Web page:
Deborah Williams-Hedges

(626) 395-3227

Deborah Williams-Hedges | Eurek Alert!
Further information:

Further reports about: ALZHEIMER Dickinson Technology antennae cameras eyes flies fly fly's trajectory insects role small tiny

More articles from Life Sciences:

nachricht Novel mechanisms of action discovered for the skin cancer medication Imiquimod
21.10.2016 | Technische Universität München

nachricht Second research flight into zero gravity
21.10.2016 | Universität Zürich

All articles from Life Sciences >>>

The most recent press releases about innovation >>>

Die letzten 5 Focus-News des innovations-reports im Überblick:

Im Focus: New 3-D wiring technique brings scalable quantum computers closer to reality

Researchers from the Institute for Quantum Computing (IQC) at the University of Waterloo led the development of a new extensible wiring technique capable of controlling superconducting quantum bits, representing a significant step towards to the realization of a scalable quantum computer.

"The quantum socket is a wiring method that uses three-dimensional wires based on spring-loaded pins to address individual qubits," said Jeremy Béjanin, a PhD...

Im Focus: Scientists develop a semiconductor nanocomposite material that moves in response to light

In a paper in Scientific Reports, a research team at Worcester Polytechnic Institute describes a novel light-activated phenomenon that could become the basis for applications as diverse as microscopic robotic grippers and more efficient solar cells.

A research team at Worcester Polytechnic Institute (WPI) has developed a revolutionary, light-activated semiconductor nanocomposite material that can be used...

Im Focus: Diamonds aren't forever: Sandia, Harvard team create first quantum computer bridge

By forcefully embedding two silicon atoms in a diamond matrix, Sandia researchers have demonstrated for the first time on a single chip all the components needed to create a quantum bridge to link quantum computers together.

"People have already built small quantum computers," says Sandia researcher Ryan Camacho. "Maybe the first useful one won't be a single giant quantum computer...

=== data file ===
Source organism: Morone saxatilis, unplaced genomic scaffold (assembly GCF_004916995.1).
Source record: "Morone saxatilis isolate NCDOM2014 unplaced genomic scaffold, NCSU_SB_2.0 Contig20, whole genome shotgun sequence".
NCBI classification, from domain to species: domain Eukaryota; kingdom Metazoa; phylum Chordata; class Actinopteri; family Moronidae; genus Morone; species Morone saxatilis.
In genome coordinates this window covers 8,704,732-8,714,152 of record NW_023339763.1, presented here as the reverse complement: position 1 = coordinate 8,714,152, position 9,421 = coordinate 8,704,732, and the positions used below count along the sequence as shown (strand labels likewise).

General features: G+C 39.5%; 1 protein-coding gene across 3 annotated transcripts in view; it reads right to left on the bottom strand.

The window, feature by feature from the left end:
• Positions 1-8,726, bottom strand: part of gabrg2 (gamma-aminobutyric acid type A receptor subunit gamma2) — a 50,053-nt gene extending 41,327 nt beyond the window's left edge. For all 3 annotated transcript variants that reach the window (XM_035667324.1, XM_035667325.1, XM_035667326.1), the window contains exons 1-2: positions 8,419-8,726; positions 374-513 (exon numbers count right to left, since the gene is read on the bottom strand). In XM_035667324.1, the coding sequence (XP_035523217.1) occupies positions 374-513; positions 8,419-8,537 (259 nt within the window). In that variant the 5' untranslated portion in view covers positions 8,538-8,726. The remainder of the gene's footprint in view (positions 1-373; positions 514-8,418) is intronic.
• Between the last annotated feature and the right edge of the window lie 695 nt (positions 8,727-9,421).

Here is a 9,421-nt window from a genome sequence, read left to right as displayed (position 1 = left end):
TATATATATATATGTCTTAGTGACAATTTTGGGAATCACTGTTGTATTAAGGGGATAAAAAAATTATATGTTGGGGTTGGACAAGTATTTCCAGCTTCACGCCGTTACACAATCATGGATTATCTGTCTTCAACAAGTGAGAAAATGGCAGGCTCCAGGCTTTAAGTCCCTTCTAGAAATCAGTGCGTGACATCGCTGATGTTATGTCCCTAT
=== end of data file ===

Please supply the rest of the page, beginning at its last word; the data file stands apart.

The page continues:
Im Focus: New Products - Highlights of COMPAMED 2016

COMPAMED has become the leading international marketplace for suppliers of medical manufacturing. The trade fair, which takes place every November and is co-located to MEDICA in Dusseldorf, has been steadily growing over the past years and shows that medical technology remains a rapidly growing market.

In 2016, the joint pavilion by the IVAM Microtechnology Network, the Product Market “High-tech for Medical Devices”, will be located in Hall 8a again and will...

Im Focus: Ultra-thin ferroelectric material for next-generation electronics

'Ferroelectric' materials can switch between different states of electrical polarization in response to an external electric field. This flexibility means they show promise for many applications, for example in electronic devices and computer memory. Current ferroelectric materials are highly valued for their thermal and chemical stability and rapid electro-mechanical responses, but creating a material that is scalable down to the tiny sizes needed for technologies like silicon-based semiconductors (Si-based CMOS) has proven challenging.

Now, Hiroshi Funakubo and co-workers at the Tokyo Institute of Technology, in collaboration with researchers across Japan, have conducted experiments to...

All Focus news of the innovation-report >>>



Event News

#IC2S2: When Social Science meets Computer Science - GESIS will host the IC2S2 conference 2017

14.10.2016 | Event News

Agricultural Trade Developments and Potentials in Central Asia and the South Caucasus

14.10.2016 | Event News

World Health Summit – Day Three: A Call to Action

12.10.2016 | Event News

Latest News

Resolving the mystery of preeclampsia

21.10.2016 | Health and Medicine

Stanford researchers create new special-purpose computer that may someday save us billions

21.10.2016 | Information Technology

From ancient fossils to future cars

21.10.2016 | Materials Sciences

More VideoLinks >>>